Before we head to the Big Finish today, I wanted to talk about something.Did you hear that Blue Cross Blue Shield of Texas filed for a rate increase of almost 60%? Why, you may ask? Well, it is due to revenue losses estimated at more than $1 billion over the last two years under the Affordable Healthcare Act. It has another name, but lets’ just call it the AHA. You and I both know that Insurance companies are sticklers when it comes to calculations about future things. They employ a truckload of actuaries that KNOW WHAT THEY ARE DOING! So, that brings about a fair question, were they given the wrong expense numbers from the government to begin with? I shake my head in disgust over this whole boondoggle.

Well, negative rates have really taken hold around the world. And get this – for the first time EVER Over $10 trillion in government bonds have been issued with negative yields. I found this on Zerohedge.com  and you can read it all here, or here’s your snippet:

The world passed a historic milestone in the past week when according to Fitch negative-yielding government debt rose above $10 trillion for the first time, which as the FT adds envelops an increasingly large part of the financial markets ‘after being fueled by central bank stimulus and a voracious investor appetite for sovereign paper.’ It also means that almost a third of all global government debt now has a negative yield. The amount of sovereign debt trading with a sub-zero yield climbed 5% in May from a month earlier to $10.4 trillion, pushed higher – or lower in yield as the case may be – by rising bond prices in Italy, Japan, Germany and France.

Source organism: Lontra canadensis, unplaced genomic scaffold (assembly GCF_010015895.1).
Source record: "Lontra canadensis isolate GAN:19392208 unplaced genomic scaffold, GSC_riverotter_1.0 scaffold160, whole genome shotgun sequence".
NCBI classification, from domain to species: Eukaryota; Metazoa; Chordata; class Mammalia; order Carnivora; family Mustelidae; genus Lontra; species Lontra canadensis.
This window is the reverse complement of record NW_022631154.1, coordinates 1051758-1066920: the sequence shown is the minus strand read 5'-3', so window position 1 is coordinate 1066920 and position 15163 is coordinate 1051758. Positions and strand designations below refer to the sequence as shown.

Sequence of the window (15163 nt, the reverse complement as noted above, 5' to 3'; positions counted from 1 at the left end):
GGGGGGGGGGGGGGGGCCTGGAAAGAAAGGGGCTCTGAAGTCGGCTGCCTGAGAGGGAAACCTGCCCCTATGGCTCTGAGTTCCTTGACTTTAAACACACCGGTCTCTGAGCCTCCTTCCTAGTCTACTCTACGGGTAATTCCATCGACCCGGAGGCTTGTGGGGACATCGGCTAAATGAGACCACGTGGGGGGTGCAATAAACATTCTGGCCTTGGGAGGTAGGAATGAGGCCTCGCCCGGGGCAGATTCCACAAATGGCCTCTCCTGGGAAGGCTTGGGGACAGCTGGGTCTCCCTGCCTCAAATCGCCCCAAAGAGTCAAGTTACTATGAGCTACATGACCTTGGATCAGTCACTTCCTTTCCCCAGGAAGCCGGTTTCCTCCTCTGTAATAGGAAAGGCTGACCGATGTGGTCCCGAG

The ascent of the negative yield, which first affected only the shortest maturing notes from highly rated sovereigns, has encompassed seven-year German Bunds and 10-year Japanese government bonds as both the European Central Bank and Bank of Japan have cut benchmark interest rates and launched bond-buying programs.

Chuck again. But, investors keep buying these negative yield bonds, right? Are you kidding me? Who on earth would buy this stuff? Well, here’s something to think about, in the near term which means right now, the capital gains in the bonds are making up for the negative yields, but when rates turn, what will happen to the capital gains then? That’s right, they will be gone, and the holder of the bond will then have to pay to own that bond for the remainder of the term of the bond. Oh boy! Where do I sign up for some of that? NOT!

That’s it for today. I hope you have a marvelous Monday! Be good to yourself!

Regards,

Chuck Butler
for The Daily Pfennig